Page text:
In honor of the demonstrations that have been sweeping this and other cities, I’m going to take a moment to protest my property tax bill.
I’ve got property taxes on my mind because I just paid $4,601. That’s the first of two annual installments, for all you renters out there who have never experienced the thrill of directly paying a property tax bill.
I say directly because you renters indirectly pay property taxes every year after your landlord includes the cost in the form of higher rents. There’s no dodging the tax man, my friends.
Back to my bill . . .
As I said, it’s the first of two installments. So when all is said and done I’ll be paying more than $9,200 for the joy of owning a house in Chicago. Oh, lucky me.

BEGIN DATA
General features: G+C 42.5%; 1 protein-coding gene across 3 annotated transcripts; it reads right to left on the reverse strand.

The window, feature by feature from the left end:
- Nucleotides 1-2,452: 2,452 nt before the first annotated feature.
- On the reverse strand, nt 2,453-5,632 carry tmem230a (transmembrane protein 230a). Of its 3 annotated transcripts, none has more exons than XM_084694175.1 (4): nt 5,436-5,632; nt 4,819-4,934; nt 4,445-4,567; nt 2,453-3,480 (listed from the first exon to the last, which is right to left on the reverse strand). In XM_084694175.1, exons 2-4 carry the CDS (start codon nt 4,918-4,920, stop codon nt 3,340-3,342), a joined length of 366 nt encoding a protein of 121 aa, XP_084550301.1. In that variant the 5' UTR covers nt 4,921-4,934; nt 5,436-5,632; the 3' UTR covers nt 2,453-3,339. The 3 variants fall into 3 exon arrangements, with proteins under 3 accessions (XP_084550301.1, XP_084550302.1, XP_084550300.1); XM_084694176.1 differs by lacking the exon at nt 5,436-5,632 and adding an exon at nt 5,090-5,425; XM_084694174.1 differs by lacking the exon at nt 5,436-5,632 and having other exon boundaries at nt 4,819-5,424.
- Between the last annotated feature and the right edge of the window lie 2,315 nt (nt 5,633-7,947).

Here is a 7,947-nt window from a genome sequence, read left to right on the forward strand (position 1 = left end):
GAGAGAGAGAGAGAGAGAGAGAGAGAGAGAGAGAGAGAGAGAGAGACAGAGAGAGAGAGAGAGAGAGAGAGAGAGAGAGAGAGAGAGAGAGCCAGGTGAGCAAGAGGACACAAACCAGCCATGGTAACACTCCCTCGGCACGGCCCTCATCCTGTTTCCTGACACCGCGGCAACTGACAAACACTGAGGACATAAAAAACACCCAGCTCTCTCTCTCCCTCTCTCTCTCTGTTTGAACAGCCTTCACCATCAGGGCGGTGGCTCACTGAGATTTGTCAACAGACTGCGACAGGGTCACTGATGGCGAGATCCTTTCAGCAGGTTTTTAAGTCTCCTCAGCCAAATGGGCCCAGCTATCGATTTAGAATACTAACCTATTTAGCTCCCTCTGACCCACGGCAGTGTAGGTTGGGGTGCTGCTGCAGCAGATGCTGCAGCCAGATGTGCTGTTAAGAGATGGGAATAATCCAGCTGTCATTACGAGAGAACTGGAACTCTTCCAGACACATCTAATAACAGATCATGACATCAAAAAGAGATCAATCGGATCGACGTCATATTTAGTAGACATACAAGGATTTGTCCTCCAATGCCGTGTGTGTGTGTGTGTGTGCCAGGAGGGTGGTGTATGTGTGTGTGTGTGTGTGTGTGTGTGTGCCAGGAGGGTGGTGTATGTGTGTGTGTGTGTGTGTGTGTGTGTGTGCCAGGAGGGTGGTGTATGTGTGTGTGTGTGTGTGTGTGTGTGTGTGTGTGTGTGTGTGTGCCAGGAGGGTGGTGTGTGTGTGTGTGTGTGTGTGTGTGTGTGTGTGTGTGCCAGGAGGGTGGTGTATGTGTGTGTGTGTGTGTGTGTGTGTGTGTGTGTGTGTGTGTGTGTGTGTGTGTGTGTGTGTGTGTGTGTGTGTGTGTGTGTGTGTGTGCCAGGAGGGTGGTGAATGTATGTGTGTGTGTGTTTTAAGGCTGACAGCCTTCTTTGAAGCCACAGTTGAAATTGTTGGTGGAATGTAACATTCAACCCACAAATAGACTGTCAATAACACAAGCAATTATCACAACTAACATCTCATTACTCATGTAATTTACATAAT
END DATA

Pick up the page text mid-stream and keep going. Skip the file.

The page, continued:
This installment’s up $285 from the one I paid last year.
What’s that? You’re wondering how my bill can go up when Mayor Rahm Emanuel promised to hold the line on property taxes?
For that matter, how could last year’s first installment have gone up $712 over the one before, when Mayor Richard M. Daley—remember him?—made the same promise?
Well, let me be the one to break the bad news: when it comes to property taxes, mayors never keep their promises. As a general practice, I wouldn’t believe any promise that any mayor makes about anything—and especially property taxes.
No disrespect to Mayor Emanuel. Or Mayor Daley.
But it is true that I’m from the left side of the Democratic Party. As opposed to Mayor Emanuel, who appears to be from the left side of the Republican Party. He’d probably be running a close third behind Mitt Romney and Rick Santorum if he just came right out and officially joined the GOP.
But my property tax bill brings out the inner Tea Partier in me as I realize how much of the money I pay gets wasted on stupid stuff that no ordinary Chicagoan really needs.